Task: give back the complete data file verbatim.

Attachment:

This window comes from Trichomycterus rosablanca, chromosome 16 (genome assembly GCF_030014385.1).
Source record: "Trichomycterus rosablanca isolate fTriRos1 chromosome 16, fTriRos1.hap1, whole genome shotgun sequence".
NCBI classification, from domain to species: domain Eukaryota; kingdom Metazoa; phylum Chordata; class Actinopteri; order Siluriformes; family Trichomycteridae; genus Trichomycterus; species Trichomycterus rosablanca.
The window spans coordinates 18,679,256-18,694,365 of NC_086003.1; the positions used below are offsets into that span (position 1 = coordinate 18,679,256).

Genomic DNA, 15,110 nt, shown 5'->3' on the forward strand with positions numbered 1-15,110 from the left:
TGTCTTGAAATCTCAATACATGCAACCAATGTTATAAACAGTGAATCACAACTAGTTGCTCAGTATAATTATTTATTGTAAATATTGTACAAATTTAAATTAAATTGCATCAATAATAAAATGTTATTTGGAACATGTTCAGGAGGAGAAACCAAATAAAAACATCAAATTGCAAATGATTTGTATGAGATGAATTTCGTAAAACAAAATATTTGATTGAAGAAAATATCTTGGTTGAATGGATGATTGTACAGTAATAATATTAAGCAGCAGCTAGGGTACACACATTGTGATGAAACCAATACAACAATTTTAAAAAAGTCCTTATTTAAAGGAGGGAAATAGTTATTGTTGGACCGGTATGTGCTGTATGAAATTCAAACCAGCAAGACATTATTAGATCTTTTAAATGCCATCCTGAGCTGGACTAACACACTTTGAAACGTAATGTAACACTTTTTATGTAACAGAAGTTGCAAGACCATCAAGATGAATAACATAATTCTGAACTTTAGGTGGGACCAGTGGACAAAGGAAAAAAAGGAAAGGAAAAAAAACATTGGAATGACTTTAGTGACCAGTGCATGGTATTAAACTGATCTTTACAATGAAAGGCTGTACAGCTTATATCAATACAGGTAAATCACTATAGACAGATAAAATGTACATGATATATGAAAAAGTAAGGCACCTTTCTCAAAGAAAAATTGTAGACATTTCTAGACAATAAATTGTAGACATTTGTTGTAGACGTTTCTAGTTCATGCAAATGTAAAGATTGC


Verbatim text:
This window comes from Trichomycterus rosablanca, chromosome 16 (genome assembly GCF_030014385.1).
Source record: "Trichomycterus rosablanca isolate fTriRos1 chromosome 16, fTriRos1.hap1, whole genome shotgun sequence".
NCBI classification, from domain to species: domain Eukaryota; kingdom Metazoa; phylum Chordata; class Actinopteri; order Siluriformes; family Trichomycteridae; genus Trichomycterus; species Trichomycterus rosablanca.
The window spans coordinates 18,679,256-18,694,365 of NC_086003.1; the positions used below are offsets into that span (position 1 = coordinate 18,679,256).

Genomic DNA, 15,110 nt, shown 5'->3' on the forward strand with positions numbered 1-15,110 from the left:
TGTCTTGAAATCTCAATACATGCAACCAATGTTATAAACAGTGAATCACAACTAGTTGCTCAGTATAATTATTTATTGTAAATATTGTACAAATTTAAATTAAATTGCATCAATAATAAAATGTTATTTGGAACATGTTCAGGAGGAGAAACCAAATAAAAACATCAAATTGCAAATGATTTGTATGAGATGAATTTCGTAAAACAAAATATTTGATTGAAGAAAATATCTTGGTTGAATGGATGATTGTACAGTAATAATATTAAGCAGCAGCTAGGGTACACACATTGTGATGAAACCAATACAACAATTTTAAAAAAGTCCTTATTTAAAGGAGGGAAATAGTTATTGTTGGACCGGTATGTGCTGTATGAAATTCAAACCAGCAAGACATTATTAGATCTTTTAAATGCCATCCTGAGCTGGACTAACACACTTTGAAACGTAATGTAACACTTTTTATGTAACAGAAGTTGCAAGACCATCAAGATGAATAACATAATTCTGAACTTTAGGTGGGACCAGTGGACAAAGGAAAAAAAGGAAAGGAAAAAAAACATTGGAATGACTTTAGTGACCAGTGCATGGTATTAAACTGATCTTTACAATGAAAGGCTGTACAGCTTATATCAATACAGGTAAATCACTATAGACAGATAAAATGTACATGATATATGAAAAAGTAAGGCACCTTTCTCAAAGAAAAATTGTAGACATTTCTAGACAATAAATTGTAGACATTTGTTGTAGACGTTTCTAGTTCATGCAAATGTAAAGATTGC